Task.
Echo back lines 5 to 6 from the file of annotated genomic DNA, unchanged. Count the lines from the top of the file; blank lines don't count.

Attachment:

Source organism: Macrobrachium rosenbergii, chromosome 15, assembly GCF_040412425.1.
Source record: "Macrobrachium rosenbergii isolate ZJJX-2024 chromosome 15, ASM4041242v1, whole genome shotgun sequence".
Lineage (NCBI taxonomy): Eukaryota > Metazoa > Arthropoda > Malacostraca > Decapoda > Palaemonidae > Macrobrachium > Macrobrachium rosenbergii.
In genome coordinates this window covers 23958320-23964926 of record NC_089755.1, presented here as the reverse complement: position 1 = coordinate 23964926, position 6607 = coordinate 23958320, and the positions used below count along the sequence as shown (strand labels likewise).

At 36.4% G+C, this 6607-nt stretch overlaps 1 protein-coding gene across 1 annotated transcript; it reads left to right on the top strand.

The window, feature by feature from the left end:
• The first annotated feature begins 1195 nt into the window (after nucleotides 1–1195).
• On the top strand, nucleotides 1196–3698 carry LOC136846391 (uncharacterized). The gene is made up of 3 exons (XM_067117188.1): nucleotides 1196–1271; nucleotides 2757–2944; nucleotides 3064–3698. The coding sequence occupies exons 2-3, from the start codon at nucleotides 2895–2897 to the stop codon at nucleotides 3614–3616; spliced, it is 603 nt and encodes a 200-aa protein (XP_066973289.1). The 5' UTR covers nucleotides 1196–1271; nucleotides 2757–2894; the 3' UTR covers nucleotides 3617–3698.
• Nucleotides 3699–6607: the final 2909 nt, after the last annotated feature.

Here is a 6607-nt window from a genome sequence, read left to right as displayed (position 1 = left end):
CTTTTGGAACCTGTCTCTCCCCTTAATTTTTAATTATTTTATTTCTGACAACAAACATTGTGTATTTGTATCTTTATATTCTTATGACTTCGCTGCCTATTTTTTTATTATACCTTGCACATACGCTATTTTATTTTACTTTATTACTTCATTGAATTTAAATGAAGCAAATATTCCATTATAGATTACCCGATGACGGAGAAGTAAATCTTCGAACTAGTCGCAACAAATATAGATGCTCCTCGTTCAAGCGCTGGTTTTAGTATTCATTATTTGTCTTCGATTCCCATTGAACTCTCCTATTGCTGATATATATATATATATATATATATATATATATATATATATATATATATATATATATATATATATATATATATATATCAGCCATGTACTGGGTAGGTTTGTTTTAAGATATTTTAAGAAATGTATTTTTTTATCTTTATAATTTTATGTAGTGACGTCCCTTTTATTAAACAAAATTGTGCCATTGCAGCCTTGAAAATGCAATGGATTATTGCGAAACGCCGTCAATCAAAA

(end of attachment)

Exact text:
At 36.4% G+C, this 6607-nt stretch overlaps 1 protein-coding gene across 1 annotated transcript; it reads left to right on the top strand.

The window, feature by feature from the left end: